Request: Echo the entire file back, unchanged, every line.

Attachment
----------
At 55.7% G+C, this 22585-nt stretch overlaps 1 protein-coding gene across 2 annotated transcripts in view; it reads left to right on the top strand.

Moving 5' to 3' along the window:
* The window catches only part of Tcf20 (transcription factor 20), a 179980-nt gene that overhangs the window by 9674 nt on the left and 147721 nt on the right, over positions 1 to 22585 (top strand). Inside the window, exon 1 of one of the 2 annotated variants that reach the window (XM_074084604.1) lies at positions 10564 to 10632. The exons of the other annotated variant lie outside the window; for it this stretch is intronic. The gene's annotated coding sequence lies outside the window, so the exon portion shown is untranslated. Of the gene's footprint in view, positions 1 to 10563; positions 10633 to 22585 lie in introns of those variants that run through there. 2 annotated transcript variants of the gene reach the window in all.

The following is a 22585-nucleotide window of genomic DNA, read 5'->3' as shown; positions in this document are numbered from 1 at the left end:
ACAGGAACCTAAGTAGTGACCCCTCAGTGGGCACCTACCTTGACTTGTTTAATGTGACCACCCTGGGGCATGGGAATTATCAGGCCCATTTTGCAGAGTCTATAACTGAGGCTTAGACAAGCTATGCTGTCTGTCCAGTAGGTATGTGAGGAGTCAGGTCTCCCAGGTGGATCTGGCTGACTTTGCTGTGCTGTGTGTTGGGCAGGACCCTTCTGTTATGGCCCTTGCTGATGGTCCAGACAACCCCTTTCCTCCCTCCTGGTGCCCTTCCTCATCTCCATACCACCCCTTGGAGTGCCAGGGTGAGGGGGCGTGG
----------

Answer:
At 55.7% G+C, this 22585-nt stretch overlaps 1 protein-coding gene across 2 annotated transcripts in view; it reads left to right on the top strand.

Moving 5' to 3' along the window:
* The window catches only part of Tcf20 (transcription factor 20), a 179980-nt gene that overhangs the window by 9674 nt on the left and 147721 nt on the right, over positions 1 to 22585 (top strand). Inside the window, exon 1 of one of the 2 annotated variants that reach the window (XM_074084604.1) lies at positions 10564 to 10632. The exons of the other annotated variant lie outside the window; for it this stretch is intronic. The gene's annotated coding sequence lies outside the window, so the exon portion shown is untranslated. Of the gene's footprint in view, positions 1 to 10563; positions 10633 to 22585 lie in introns of those variants that run through there. 2 annotated transcript variants of the gene reach the window in all.

The following is a 22585-nucleotide window of genomic DNA, read 5'->3' as shown; positions in this document are numbered from 1 at the left end:
ACAGGAACCTAAGTAGTGACCCCTCAGTGGGCACCTACCTTGACTTGTTTAATGTGACCACCCTGGGGCATGGGAATTATCAGGCCCATTTTGCAGAGTCTATAACTGAGGCTTAGACAAGCTATGCTGTCTGTCCAGTAGGTATGTGAGGAGTCAGGTCTCCCAGGTGGATCTGGCTGACTTTGCTGTGCTGTGTGTTGGGCAGGACCCTTCTGTTATGGCCCTTGCTGATGGTCCAGACAACCCCTTTCCTCCCTCCTGGTGCCCTTCCTCATCTCCATACCACCCCTTGGAGTGCCAGGGTGAGGGGGCGTGG